Data-based election predictor FiveThirtyEight gave Hillary Clinton an 80 percent chance to win the presidency Wednesday, the first day of the live general election forecast for the much-heralded prediction publication. It’s looking especially blue at this early stage.
Clinton’s 80 percent is only part of the equation, though. FiveThirtyEight is using three models to forecast polls:
- One that takes polls, the economy, and historical data into account
- One that uses only the polls
- One that predicts who would win the election today
The numbers for Clinton winning are, respectively, 73.6 percent, 80.6 percent, and 86 percent.
Using data from polls, the economy, and history (which FiveThirtyEight calls the “polls-plus forecast”) is the most inclusive, but 2016 is a whole different political world than in the past. If you’re reading this story, then you surely already know why (ahem, Trump, a.k.a. Drumpf).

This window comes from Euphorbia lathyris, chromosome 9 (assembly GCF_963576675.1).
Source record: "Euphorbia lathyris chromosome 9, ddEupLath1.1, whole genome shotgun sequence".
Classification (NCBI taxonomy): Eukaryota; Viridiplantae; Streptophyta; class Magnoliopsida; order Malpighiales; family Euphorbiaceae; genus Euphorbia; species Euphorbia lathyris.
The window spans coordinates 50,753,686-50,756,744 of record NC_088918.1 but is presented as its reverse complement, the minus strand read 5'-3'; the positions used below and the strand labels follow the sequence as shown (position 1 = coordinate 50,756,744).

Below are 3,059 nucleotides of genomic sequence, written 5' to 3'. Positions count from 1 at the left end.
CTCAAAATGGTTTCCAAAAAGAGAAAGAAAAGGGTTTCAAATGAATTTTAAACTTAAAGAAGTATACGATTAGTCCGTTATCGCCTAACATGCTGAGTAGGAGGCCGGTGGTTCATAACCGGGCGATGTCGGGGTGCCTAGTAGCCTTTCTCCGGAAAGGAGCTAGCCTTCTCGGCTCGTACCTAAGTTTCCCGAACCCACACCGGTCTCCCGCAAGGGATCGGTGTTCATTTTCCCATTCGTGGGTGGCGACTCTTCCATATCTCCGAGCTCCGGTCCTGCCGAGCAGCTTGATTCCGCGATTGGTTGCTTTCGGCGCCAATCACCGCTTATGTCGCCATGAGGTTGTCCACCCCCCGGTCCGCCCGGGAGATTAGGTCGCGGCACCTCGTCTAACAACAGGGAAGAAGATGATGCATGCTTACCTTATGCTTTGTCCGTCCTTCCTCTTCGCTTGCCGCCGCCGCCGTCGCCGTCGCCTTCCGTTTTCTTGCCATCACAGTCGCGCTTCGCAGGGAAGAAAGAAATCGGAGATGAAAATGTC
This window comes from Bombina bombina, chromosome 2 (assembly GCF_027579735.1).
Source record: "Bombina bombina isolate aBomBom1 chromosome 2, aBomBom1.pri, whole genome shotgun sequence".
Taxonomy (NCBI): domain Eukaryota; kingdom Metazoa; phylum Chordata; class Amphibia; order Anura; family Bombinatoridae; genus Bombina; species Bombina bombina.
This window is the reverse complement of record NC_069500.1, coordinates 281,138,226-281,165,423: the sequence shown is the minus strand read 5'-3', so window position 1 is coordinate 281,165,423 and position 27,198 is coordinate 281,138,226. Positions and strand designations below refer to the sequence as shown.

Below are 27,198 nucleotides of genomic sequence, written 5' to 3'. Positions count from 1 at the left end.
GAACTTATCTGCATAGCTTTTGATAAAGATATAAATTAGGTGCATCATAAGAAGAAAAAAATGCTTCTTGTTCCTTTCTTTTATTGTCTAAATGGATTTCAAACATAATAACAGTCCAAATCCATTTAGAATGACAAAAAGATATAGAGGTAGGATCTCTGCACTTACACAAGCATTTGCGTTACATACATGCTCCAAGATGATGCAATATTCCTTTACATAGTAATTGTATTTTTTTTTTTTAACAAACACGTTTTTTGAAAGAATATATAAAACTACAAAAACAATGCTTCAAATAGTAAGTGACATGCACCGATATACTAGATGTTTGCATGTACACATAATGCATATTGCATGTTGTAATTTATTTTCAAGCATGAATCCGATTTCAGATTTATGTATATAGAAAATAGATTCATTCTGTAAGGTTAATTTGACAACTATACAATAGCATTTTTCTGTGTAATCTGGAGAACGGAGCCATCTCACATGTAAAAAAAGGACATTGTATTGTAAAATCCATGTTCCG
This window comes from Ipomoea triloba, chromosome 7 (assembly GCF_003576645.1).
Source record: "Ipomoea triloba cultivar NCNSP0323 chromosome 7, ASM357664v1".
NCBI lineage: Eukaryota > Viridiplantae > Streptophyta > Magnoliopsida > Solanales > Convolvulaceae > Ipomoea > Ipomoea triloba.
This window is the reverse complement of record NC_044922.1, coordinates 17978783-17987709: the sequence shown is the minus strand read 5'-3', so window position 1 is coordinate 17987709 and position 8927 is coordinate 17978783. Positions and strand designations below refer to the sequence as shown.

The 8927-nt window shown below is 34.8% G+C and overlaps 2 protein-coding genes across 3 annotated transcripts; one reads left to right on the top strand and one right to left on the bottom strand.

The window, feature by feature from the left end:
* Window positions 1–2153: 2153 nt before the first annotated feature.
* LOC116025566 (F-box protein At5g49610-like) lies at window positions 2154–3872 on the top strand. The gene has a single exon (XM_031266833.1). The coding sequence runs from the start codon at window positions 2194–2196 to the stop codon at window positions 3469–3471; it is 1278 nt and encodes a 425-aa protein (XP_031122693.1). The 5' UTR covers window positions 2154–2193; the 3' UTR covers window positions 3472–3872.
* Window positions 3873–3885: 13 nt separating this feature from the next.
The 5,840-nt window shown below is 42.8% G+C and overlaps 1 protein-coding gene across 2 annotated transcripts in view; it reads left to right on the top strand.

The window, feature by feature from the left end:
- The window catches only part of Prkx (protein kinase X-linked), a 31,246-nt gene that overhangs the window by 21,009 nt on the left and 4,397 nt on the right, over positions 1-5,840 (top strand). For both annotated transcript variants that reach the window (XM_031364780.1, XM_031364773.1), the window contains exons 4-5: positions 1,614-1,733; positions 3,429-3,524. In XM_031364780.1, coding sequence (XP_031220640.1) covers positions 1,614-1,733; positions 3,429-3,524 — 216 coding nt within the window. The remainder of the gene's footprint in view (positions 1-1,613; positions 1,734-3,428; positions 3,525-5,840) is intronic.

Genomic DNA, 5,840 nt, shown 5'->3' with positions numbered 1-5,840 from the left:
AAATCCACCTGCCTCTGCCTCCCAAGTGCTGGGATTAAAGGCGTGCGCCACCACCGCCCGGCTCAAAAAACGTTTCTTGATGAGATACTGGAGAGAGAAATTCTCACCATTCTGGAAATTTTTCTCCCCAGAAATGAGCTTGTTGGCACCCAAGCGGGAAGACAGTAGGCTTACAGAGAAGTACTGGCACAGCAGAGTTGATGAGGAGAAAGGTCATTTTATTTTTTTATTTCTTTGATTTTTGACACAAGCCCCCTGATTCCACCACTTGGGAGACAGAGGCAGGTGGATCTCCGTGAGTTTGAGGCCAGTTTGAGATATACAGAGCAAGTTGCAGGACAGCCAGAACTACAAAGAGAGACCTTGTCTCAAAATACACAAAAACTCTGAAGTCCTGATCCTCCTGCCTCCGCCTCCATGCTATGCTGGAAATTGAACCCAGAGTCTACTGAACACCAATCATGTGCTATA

The polls-plus forecast predicts Clinton will win 317 of the electoral votes and around 48 percent of the popular vote. If you’re wondering why that is less than half, it’s because independent libertarian Gary Johnson is predicted to win nearly 7 percent of the popular vote (but zero electoral votes).
Whether you think this data is reassuring or frightening, don’t forget the flip side: The Donald is the reigning reality TV king, owner of huge buildings, and star of Surgeon Simulator, and he has a 26.4 percent chance of becoming the president of the free world.
FiveThirtyEight — which is named after the total number of the electoral college votes — came to fame during the 2008 election after owner Nate Silver correctly predicted the winners in 49 of 50 states, as well as the winner of every U.S. Senate race. Since then, Silver writes the polls only prediction model has been right 91 percent of the time, and the “polls-plus” model has been right 89 percent of the time.
There’s one big caveat: both polls didn’t see Trump winning the Republican primary for a long, long time. Silver didn’t even admit that Trump might have a chance of winning until January 21.
Today is just day one for the live blog. It will be continuously updated until Election Day on November 8, and it is essentially the same method that correctly predicted the 2008 and 2012 presidential elections.
If 2016 gets added to that list, the United States will finally have its first pro-aliens president.